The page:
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It’s Never to Late to Start: Getting Active Later in Life Promotes Healthy Aging

Update Date: Nov 26, 2013 09:42 AM EST
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The combination of exercise and healthy eating is vital in maintaining a good lifestyle. Several studies have found that exercise for people of all ages leads to physical and mental benefits. In a new study, researchers reported that it is never too late to start exercising. This study found that people who started and stuck to an exercise regime later on in life were more likely to age healthily than people who did not.

For this study, researchers from the University College London and the Montreal Behavioral Medicine Center monitored the health status of around 3,500 people. The participants were from the English Longitudinal Study of Ageing, which gathered information that was nationally representative of England. The participants were born on or before February 29, 1952 and had an average age of 64. The researchers observed the people's exercise routines and their risk of developing mental illnesses such as dementia and depression.

"In a growing elderly population, healthy ageing is becoming a crucial factor to reduce the burden of disease and disability and related healthcare costs," the study wrote reported by HealthDay. "Emerging evidence suggests that regular physical activity is among the most important lifestyle factors for maintenance of good health at older ages."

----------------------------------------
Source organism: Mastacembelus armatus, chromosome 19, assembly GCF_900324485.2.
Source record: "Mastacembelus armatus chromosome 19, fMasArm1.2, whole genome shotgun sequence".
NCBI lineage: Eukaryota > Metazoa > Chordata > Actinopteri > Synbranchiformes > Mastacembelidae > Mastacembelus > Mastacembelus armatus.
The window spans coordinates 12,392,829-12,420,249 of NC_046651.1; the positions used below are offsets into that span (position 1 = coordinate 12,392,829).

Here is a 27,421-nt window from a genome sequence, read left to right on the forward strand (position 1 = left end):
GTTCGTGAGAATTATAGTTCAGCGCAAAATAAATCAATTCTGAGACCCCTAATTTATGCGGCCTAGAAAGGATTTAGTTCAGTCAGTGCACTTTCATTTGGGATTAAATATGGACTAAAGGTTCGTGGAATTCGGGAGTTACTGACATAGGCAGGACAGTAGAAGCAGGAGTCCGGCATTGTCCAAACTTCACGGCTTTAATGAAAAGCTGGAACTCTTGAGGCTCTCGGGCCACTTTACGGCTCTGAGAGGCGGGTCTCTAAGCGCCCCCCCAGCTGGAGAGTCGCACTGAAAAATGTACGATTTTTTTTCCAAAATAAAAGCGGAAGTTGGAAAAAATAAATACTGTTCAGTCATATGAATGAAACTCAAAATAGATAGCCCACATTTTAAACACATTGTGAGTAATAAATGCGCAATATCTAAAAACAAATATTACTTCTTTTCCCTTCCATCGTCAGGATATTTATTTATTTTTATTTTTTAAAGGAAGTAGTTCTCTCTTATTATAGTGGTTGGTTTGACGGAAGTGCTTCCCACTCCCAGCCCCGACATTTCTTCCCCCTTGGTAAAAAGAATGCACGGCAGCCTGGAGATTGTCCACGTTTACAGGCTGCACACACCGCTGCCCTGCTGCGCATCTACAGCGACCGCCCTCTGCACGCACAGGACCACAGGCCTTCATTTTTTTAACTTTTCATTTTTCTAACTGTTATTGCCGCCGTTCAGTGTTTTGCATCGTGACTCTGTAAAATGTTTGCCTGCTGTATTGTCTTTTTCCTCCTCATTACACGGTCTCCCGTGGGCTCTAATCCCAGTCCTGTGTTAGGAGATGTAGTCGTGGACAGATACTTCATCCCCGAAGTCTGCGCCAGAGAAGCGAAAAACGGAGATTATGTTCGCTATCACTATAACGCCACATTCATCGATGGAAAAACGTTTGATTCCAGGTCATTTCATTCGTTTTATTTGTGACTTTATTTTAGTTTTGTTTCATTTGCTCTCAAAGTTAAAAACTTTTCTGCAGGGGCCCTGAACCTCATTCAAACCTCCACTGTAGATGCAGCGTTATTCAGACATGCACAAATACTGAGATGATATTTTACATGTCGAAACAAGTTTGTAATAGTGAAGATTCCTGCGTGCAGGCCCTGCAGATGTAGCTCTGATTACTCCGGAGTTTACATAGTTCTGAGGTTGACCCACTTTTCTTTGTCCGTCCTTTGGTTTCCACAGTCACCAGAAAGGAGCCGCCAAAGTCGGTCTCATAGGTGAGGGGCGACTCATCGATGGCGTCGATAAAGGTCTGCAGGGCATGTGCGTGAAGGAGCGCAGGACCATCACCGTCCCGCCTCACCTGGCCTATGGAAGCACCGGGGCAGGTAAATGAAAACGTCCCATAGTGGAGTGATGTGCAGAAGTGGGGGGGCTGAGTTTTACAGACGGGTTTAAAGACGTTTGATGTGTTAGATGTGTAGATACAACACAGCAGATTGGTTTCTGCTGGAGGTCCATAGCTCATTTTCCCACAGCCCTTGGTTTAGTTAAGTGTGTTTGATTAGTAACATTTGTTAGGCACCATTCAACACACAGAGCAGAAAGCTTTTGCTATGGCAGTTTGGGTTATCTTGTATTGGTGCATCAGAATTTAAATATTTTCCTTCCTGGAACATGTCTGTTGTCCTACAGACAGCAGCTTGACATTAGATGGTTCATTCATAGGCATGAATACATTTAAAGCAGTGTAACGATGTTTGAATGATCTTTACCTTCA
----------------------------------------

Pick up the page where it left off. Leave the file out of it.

The researchers discovered that over the span of four years, nine percent of the people continued to be inactive, 12 percent became inactive, 70 percent stayed active and nine percent started to be active. The researches defined active as participating in moderate or vigorous activity at least once a week on a weekly basis. For seniors, the U.S. Centers for Disease Control and Prevention (CDC) recommends two-and-a-half hours of moderate to vigorous aerobic exercise twice a week.

After tracking the participants for a total of eight years, the researchers reported that four out of 10 people were diagnosed with a long-term illness. One in five developed depression, one in five could be considered cognitively impaired and one-third had some kind of disability. On the other hand, one in five ended up aging healthily. The team found a link between healthy agers and exercise level. The researchers calculated that remaining active or starting to become active later on in life increases one's chance of aging healthily by up to seven times when compared to people who were inactive.

"Importantly, we demonstrate, for the first time, that participants who remained physically active through follow-up were most likely to age successfully, although participants who took up activity during the follow-up period were also more likely to remain healthy compared with those who were inactive throughout," the authors wrote.

The study was published in the British Journal of Sports Medicine.

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